Note: This is something I originally wrote for the daily newsletter at the Columbia Journalism Review, where I’m the chief digital writer
The United States is far from the only country where journalists work in a toxic political environment, one in which the leader of the nation routinely attacks and demonizes the media. A recently published report from the Reuters Institute for the Study of Journalism at Oxford University in the UK describes how similar patterns can be seen in a number of other countries in central and eastern Europe, including Hungary — where leader Viktor Orban has centralized control of the press — and Turkey, where president Recep Erdogan has done more or less the same thing. The report, entitled “Fighting Words: Journalism Under Assault in Central and Eastern Europe,” surveyed working journalists in 16 countries about the working conditions and attacks they face. And this week on CJR’s Galley discussion platform, we hosted a series of interviews based around the publication of the report, including a discussion with Meera Selva, the director of Reuters Institute’s fellowship program (and a veteran journalist with experience in Singapore, London, and Nairobi), as well as a number of discussions with fellows about their perceptions on the topic of journalism under attack.
Selva noted in her interview that there has been a notable decline in press freedom in many countries in the region, including Poland and Hungary, where populist parties came to power and exerted partisan control over the media. There are similar problems in countries like Bulgaria and Serbia, Selva said, where journalists have become targets for threats and violence. In Slovakia, an investigative journalist named Ján Kuciak was murdered, along with his fiancee, Martina Kušnírová, while working on a story about government corruption. His death sparked protests across the country and eventually brought down the government. In other countries, however, attacks continue, a process that Selva says has two prongs: “One part involves verbally criticizing journalists, and the other part involves weakening the legal, economic and structural frameworks that support independent journalism. This can involve changing laws on media ownership so that only government-friendly investors can buy media outlets.”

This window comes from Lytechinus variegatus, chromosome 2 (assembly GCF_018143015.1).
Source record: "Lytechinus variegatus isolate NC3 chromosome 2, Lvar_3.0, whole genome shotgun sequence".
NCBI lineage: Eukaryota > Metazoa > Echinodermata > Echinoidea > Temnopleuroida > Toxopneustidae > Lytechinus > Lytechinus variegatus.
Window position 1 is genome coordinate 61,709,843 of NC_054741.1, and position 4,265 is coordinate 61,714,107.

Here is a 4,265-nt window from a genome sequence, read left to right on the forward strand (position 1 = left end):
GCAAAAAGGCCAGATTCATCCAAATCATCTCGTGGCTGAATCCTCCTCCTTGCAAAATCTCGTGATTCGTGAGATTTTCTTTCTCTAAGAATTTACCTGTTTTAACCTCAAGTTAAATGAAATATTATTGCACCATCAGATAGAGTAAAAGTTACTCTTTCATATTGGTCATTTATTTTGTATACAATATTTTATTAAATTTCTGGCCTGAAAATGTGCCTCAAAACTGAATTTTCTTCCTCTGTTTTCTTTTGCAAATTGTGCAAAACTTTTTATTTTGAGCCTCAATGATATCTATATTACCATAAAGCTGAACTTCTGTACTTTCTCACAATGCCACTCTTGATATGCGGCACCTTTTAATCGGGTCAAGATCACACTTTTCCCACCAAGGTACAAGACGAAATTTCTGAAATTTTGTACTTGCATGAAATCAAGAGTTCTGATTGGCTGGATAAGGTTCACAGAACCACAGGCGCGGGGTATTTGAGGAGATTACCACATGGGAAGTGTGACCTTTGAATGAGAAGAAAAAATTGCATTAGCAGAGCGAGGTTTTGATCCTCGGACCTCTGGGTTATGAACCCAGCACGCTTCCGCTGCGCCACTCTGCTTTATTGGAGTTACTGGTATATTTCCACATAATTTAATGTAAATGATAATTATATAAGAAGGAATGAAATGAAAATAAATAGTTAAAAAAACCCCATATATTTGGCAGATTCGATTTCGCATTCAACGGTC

One aspect of this toxic environment that she found really striking, Selva says, was how many journalists talked about attacks that came not from the government but from other journalists. In many of the countries the media have split on pro-government and anti-government lines and journalists from one side have no solidarity with those from the other, she says, and so “the idea of a journalist as an impartial, independent observer is being undermined.” In some countries there has been support for the press, such as in Slovakia after Kuciak was murdered, but “in other countries, protests have been a general howl of anger against the establishment, and the media is seen as part of that establishment,” says Selva. Reuters fellow Nana Ama Agyemang Asante, who is from Ghana, said that she has noticed a similar trend in her country as well. “There has been a shift in the relationship between journalists and the Ghanaian public,” she says. “They are no longer trusted and in some cases are seen as part of the problem, as part of the corrupt class and now face constant attacks online and offline.”
Continue reading “Fighting words: Journalism is under attack in Europe”